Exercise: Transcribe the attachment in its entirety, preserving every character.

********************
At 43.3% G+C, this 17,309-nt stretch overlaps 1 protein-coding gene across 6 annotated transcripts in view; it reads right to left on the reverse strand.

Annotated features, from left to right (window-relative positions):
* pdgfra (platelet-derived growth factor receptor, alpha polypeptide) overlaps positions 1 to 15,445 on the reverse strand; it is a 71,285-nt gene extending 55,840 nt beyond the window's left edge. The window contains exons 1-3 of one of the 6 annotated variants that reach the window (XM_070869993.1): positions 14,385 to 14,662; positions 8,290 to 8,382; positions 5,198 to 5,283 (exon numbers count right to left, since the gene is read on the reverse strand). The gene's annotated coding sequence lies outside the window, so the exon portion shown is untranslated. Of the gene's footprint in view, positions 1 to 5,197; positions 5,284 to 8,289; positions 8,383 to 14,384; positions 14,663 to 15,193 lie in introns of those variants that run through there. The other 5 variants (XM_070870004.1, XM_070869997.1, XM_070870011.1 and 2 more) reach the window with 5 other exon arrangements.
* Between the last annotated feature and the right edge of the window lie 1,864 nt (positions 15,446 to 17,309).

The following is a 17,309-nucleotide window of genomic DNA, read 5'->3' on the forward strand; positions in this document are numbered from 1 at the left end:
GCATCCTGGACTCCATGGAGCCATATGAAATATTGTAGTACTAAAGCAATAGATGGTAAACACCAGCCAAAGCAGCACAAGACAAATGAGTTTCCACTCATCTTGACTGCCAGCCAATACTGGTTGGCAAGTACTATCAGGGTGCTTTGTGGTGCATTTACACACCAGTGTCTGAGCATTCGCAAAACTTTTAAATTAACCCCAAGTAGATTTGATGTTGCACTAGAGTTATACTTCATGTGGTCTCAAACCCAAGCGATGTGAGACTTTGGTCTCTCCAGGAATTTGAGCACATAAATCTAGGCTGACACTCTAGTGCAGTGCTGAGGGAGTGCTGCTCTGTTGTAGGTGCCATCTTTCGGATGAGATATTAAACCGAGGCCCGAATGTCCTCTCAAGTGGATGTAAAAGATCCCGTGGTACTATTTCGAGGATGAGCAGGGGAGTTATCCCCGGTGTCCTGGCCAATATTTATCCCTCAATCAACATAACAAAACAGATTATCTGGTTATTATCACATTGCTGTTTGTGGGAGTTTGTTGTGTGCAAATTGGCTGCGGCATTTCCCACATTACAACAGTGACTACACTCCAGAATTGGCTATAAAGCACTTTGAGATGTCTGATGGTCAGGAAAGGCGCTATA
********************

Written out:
At 43.3% G+C, this 17,309-nt stretch overlaps 1 protein-coding gene across 6 annotated transcripts in view; it reads right to left on the reverse strand.

Annotated features, from left to right (window-relative positions):
* pdgfra (platelet-derived growth factor receptor, alpha polypeptide) overlaps positions 1 to 15,445 on the reverse strand; it is a 71,285-nt gene extending 55,840 nt beyond the window's left edge. The window contains exons 1-3 of one of the 6 annotated variants that reach the window (XM_070869993.1): positions 14,385 to 14,662; positions 8,290 to 8,382; positions 5,198 to 5,283 (exon numbers count right to left, since the gene is read on the reverse strand). The gene's annotated coding sequence lies outside the window, so the exon portion shown is untranslated. Of the gene's footprint in view, positions 1 to 5,197; positions 5,284 to 8,289; positions 8,383 to 14,384; positions 14,663 to 15,193 lie in introns of those variants that run through there. The other 5 variants (XM_070870004.1, XM_070869997.1, XM_070870011.1 and 2 more) reach the window with 5 other exon arrangements.
* Between the last annotated feature and the right edge of the window lie 1,864 nt (positions 15,446 to 17,309).

The following is a 17,309-nucleotide window of genomic DNA, read 5'->3' on the forward strand; positions in this document are numbered from 1 at the left end:
GCATCCTGGACTCCATGGAGCCATATGAAATATTGTAGTACTAAAGCAATAGATGGTAAACACCAGCCAAAGCAGCACAAGACAAATGAGTTTCCACTCATCTTGACTGCCAGCCAATACTGGTTGGCAAGTACTATCAGGGTGCTTTGTGGTGCATTTACACACCAGTGTCTGAGCATTCGCAAAACTTTTAAATTAACCCCAAGTAGATTTGATGTTGCACTAGAGTTATACTTCATGTGGTCTCAAACCCAAGCGATGTGAGACTTTGGTCTCTCCAGGAATTTGAGCACATAAATCTAGGCTGACACTCTAGTGCAGTGCTGAGGGAGTGCTGCTCTGTTGTAGGTGCCATCTTTCGGATGAGATATTAAACCGAGGCCCGAATGTCCTCTCAAGTGGATGTAAAAGATCCCGTGGTACTATTTCGAGGATGAGCAGGGGAGTTATCCCCGGTGTCCTGGCCAATATTTATCCCTCAATCAACATAACAAAACAGATTATCTGGTTATTATCACATTGCTGTTTGTGGGAGTTTGTTGTGTGCAAATTGGCTGCGGCATTTCCCACATTACAACAGTGACTACACTCCAGAATTGGCTATAAAGCACTTTGAGATGTCTGATGGTCAGGAAAGGCGCTATA